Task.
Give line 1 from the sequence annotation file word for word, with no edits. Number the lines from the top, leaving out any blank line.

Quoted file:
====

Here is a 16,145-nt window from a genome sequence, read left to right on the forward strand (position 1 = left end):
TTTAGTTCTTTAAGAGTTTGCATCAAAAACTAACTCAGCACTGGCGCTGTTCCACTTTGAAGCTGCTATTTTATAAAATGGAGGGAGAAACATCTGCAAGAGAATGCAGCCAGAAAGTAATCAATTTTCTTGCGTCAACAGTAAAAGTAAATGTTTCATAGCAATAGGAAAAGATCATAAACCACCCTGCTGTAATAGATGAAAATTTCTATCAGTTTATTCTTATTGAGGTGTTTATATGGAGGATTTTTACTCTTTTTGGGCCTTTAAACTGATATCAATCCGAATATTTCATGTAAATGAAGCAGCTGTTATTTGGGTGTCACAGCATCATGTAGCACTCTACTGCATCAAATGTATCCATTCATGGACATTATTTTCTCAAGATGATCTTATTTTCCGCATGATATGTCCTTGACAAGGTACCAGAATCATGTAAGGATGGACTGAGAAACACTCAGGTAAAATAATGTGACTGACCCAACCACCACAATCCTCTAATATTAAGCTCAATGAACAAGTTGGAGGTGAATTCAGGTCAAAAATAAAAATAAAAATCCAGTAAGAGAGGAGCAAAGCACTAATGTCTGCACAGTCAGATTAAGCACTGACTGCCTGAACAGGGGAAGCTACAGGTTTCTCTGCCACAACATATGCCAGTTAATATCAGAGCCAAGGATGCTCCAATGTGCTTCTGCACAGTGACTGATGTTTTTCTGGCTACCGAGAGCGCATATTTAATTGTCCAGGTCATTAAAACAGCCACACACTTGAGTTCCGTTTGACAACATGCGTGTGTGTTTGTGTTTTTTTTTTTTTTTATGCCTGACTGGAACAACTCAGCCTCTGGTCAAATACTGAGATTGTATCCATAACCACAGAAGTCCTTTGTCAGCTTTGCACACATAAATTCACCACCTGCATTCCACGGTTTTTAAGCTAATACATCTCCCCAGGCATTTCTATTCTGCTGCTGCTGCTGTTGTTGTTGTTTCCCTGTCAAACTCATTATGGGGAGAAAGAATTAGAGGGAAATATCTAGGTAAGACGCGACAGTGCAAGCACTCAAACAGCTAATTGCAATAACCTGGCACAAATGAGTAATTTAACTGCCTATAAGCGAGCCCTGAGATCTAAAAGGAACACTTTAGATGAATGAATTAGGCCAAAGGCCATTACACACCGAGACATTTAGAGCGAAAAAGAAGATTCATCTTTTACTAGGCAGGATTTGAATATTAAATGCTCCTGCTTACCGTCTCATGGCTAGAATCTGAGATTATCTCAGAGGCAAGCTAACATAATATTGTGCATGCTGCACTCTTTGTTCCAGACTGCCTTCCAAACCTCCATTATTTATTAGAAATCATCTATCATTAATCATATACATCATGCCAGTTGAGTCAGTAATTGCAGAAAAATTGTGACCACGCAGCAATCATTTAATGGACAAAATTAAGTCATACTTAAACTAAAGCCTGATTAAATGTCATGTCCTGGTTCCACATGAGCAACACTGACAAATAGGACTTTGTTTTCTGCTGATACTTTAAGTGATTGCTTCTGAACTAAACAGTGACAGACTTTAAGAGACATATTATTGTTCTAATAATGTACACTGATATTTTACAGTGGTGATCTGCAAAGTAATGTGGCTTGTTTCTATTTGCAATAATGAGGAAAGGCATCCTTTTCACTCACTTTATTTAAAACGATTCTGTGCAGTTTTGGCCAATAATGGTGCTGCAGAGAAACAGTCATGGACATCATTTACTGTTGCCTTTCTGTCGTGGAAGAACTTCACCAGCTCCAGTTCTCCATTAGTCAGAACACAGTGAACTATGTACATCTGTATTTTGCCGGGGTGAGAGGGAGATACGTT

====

Here is a 16,145-nt window from a genome sequence, read left to right on the forward strand (position 1 = left end):